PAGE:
"I am half Marxist, half Buddhist...the ideal of 

                                                                                                                 *                                                   *                                                *                                       

            socialism, of sharing what one has with those

                                             *                                                 *                                              *

            less fortunate, is something I believe in." 


                                                                                                --The Dalai Lama at Berkeley, Ca.                                                                 Oakland Tribune, June 13, 1997

                                                                                                                                                                       Registered © Michael Oshoosi, 2015

                                                                                                                                                                                    All Rights Reserved



My  family can  be traced--name for name-- directly  back  to the founders of the oldest community of free African-Americans in the United States: Wetipquin,  Maryland-- founded in 1683 by FMC's (freed men of colour)--to my eldest known personal  ancestor, Comfort Wright (b. 1720), to David Dutton (b. circa 1730), and to all those descended from them. These fam- ilies of "low country" Maryland  watermen  and women, including  Harriet Tubman, were known for  liberating slaves by removing them from the mid-Atlantic "Tidewater" colonies  and  the  states  by  stowage  in  their  boats  or  by  other means. I was born of that tradition.*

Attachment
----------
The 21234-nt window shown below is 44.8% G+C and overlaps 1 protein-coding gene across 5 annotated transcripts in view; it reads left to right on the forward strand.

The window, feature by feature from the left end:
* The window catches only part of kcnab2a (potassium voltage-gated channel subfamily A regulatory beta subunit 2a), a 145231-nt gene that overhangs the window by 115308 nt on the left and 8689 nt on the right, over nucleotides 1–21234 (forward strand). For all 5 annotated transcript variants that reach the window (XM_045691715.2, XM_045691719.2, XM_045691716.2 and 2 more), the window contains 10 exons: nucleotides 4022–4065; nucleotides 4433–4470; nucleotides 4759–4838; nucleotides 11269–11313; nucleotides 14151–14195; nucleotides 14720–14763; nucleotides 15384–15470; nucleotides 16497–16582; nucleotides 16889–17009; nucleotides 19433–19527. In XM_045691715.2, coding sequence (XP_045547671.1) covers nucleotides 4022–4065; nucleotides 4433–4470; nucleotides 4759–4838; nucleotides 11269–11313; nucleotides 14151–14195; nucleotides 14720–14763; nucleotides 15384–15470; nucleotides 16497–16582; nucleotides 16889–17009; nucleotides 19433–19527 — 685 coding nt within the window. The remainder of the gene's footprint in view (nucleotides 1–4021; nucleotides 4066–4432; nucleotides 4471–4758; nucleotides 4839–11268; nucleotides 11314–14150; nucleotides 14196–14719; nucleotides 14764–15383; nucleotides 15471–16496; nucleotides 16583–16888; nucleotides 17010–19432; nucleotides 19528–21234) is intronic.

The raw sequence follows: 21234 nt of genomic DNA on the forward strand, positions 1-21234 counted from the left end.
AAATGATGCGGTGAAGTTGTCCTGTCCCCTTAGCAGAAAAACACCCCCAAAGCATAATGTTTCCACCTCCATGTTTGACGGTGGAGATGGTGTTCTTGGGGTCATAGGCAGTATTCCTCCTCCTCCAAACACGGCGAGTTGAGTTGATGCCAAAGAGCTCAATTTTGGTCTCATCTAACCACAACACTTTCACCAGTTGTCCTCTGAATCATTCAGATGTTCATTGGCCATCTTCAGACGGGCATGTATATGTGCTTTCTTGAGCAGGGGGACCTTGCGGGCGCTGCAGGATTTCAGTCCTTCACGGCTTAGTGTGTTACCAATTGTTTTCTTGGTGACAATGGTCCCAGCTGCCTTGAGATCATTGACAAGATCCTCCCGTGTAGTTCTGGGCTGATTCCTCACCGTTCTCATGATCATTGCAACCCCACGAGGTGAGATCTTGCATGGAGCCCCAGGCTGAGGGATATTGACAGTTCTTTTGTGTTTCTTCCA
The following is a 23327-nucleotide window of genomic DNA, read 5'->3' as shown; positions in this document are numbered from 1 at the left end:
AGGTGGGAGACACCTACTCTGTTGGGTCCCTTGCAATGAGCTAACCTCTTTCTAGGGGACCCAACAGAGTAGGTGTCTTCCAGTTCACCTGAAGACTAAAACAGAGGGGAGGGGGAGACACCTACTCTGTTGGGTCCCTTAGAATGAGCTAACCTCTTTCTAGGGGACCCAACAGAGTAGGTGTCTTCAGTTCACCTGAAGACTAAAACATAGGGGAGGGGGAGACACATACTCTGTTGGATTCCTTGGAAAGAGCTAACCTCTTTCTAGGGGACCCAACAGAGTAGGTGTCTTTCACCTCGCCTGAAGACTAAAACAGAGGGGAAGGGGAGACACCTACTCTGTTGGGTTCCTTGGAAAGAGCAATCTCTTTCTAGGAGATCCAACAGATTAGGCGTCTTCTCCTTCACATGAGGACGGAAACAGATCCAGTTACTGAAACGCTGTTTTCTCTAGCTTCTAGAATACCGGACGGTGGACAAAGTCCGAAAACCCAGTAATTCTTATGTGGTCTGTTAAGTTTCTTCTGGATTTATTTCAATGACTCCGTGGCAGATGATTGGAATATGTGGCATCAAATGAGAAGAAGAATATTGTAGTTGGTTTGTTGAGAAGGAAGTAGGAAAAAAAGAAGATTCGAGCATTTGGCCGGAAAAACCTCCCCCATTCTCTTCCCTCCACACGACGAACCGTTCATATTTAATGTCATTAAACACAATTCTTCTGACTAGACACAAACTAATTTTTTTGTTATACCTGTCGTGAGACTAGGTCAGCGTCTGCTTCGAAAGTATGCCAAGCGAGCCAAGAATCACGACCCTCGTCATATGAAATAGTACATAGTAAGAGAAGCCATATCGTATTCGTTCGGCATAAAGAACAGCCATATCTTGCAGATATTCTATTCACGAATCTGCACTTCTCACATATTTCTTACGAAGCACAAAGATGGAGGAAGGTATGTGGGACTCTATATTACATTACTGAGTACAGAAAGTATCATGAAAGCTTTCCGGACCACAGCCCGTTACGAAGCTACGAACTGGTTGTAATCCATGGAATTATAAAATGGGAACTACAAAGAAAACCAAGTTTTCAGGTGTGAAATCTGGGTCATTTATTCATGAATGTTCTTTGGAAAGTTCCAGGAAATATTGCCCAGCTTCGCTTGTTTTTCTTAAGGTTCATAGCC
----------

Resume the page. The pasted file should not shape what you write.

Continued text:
On my mother's side, our  lineage  originates,  in  all  likelihood,   primarily from  the   Igala  or  Ngala  bantu-speaking  peoples  of  eastern  Nigeria ac- cording  to our DNA  records; though our heritage from the Efik and Efo peoples' areas of southeast Nigeria (Calibari) is a distinct possibility as well. While my grandfather's  lineage  is said primarily  to have  been  of the Akan people  of Ghana, although recent DNA evidence also points to a Nig- erian source for them as well. I  acknowledge and honor them all !


Personally, I  was born in the  former  Frederick Douglas  Memorial Hospi-

tal in Philadelphia, Pa., and raised by my loving and hard-working aunt and uncle,  Maude and John  Rutter  (both  were  experienced  hunters),  in  the slums of  North Phila., specifically. However, my life was charmed with the blessing  of  being able to frequenly  live  in  the "tidewater" or "low coun- try" of the rural  Eastern  Shore  of Maryland,  among   my  extended  family of  boatwrights (which is why my family surname is "Wright") and "water- men"("oystermen") and  women, on  the  one hand,  and  by  having  freq- uent visits  with my   mother,  in New York city, on  the  other.